Sector(s): Tucson

Agency(ies): Border Patrol

Event Type(s): Confiscation of Documents, Non-Return of Belongings

Last Known Accountability Status: Unknown

Victim Classification: Mexico, Single Adult

Late August, 2022

The Nogales-based Kino Border Initiative reported a case of Border Patrol agents’ non-return of a Mexican migrant’s belongings and identification documents.

BP apprehend Brayan [name changed to protect privacy] and confiscated all his personal belongings- $1,800 pesos ($89 USD), a chain with a diamond ring that his father had given to him, a Bible, the keys to his home, his cell phone with all of his contacts, his Mexican IDs, and birth certificate. BP thus deported Brayan to Nogales, Sonora without any of the resources necessary to return home and without the personal items with sentimental value that had helped sustain him in his journey.

— “September 1 update from KBI” (Nogales: Kino Border Initiative, September 1, 2022).

Sector(s): Tucson

Agency(ies): Border Patrol

Event Type(s): Confiscation of Documents, Non-Return of Belongings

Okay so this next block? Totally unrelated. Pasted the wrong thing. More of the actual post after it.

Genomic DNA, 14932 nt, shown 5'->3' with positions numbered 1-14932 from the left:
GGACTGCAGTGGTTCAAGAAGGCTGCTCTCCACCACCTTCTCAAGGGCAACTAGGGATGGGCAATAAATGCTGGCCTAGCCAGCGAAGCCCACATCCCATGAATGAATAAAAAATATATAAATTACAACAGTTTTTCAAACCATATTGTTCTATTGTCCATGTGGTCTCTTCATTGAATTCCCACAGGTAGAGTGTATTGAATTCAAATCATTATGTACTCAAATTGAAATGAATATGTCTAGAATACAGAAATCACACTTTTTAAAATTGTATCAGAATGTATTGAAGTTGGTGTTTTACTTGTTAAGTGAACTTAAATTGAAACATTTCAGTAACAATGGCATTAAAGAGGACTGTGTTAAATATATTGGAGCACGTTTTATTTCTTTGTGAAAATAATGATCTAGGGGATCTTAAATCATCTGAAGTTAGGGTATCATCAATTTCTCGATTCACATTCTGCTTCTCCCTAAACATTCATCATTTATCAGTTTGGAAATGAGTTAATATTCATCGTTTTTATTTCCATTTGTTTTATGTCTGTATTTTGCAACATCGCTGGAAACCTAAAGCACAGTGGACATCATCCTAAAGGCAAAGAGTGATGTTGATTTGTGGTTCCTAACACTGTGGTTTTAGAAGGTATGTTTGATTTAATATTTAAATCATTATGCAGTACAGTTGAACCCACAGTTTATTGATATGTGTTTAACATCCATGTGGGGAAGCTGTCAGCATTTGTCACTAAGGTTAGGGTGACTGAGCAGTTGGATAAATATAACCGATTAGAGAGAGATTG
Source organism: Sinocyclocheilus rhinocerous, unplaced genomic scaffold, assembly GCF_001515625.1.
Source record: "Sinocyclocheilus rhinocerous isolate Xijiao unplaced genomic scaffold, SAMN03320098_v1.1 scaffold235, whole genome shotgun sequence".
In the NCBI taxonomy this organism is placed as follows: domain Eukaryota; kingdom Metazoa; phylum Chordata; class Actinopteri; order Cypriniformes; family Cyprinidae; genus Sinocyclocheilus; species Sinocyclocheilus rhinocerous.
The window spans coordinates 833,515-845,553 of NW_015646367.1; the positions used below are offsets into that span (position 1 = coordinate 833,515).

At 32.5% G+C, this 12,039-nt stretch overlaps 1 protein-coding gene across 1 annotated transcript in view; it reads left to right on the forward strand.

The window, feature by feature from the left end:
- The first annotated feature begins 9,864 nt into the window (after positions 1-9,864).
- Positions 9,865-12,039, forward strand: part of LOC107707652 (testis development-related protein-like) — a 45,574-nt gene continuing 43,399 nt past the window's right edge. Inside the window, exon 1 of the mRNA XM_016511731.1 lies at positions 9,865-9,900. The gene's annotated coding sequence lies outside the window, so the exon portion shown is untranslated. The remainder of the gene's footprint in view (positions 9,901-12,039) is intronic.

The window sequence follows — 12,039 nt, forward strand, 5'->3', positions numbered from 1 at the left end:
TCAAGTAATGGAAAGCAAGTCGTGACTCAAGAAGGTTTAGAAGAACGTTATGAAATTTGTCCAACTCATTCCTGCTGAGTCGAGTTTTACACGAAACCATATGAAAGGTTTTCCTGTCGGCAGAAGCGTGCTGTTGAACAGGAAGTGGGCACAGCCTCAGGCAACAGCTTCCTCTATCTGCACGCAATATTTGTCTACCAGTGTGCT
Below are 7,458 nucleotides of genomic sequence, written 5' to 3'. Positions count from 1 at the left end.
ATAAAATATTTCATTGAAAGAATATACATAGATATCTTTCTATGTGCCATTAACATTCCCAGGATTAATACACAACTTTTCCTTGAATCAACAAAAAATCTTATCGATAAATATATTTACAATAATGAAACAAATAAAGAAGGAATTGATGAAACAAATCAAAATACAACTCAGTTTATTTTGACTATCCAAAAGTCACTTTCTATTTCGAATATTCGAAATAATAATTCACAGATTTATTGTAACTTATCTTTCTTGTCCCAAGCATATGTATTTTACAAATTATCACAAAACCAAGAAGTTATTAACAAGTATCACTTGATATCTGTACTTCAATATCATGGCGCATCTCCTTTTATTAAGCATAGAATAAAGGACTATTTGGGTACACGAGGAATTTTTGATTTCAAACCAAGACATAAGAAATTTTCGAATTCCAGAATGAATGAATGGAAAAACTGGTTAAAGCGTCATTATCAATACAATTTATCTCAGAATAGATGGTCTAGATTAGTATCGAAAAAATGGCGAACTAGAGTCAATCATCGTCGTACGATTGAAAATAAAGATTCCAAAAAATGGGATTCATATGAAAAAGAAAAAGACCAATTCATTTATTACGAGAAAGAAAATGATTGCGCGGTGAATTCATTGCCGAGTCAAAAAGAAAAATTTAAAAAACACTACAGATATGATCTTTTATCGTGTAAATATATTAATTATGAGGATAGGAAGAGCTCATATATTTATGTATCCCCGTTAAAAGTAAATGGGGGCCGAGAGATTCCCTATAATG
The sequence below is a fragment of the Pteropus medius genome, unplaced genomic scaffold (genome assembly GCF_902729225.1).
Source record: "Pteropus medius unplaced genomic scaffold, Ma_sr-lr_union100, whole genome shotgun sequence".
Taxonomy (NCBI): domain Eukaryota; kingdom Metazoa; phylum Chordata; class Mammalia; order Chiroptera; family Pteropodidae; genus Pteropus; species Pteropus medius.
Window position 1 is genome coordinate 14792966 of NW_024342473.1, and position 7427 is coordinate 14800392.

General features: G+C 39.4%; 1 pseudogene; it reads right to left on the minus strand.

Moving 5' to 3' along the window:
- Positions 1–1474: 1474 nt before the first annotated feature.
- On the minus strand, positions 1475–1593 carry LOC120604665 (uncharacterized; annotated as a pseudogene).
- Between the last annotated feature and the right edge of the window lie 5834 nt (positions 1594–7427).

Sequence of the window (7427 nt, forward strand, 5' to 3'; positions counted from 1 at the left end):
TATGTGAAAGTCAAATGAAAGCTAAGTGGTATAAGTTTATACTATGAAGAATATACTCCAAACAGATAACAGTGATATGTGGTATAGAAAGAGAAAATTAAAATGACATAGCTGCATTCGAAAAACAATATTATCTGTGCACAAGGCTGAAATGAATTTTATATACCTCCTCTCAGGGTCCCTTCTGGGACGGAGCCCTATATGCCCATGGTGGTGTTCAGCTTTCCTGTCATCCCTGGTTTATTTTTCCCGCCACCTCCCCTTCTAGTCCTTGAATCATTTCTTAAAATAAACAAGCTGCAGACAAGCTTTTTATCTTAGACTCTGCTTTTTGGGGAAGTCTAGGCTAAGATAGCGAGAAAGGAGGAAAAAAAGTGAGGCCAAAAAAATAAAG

Last Known Accountability Status: Unknown

Victim Classification: Mexico, Single Adult

Late August, 2022

The Nogales-based Kino Border Initiative reported a case of Border Patrol agents’ non-return and destruction of a Mexican migrant’s belongings and identification documents.

When BP apprehended Samuel [name changed to protect privacy], agents confiscated all his belongings. They took his phone and removed the SIM card and pocketed it, took his wallet that had $300 in it and removed the credit cards and pocketed them as well. They ripped up his birth certificate in front of him.The agents were speaking in English amongst themselves, so he couldn’t understand what they were saying. He was only able to save his Mexican ID because he had previously hid it in his shoe.

— “September 1 update from KBI” (Nogales: Kino Border Initiative, September 1, 2022).

Sector(s): Tucson

Agency(ies): Border Patrol

Event Type(s): Confiscation of Documents, Non-Return of Belongings

Last Known Accountability Status: Unknown

Victim Classification: Mexico, Single Adult

Mid-June, 2022

The Nogales, Arizona-based Kino Border Initiative (KBI) reported on a Mexican couple whose belongings and medicine were confiscated while in Border Patrol custody.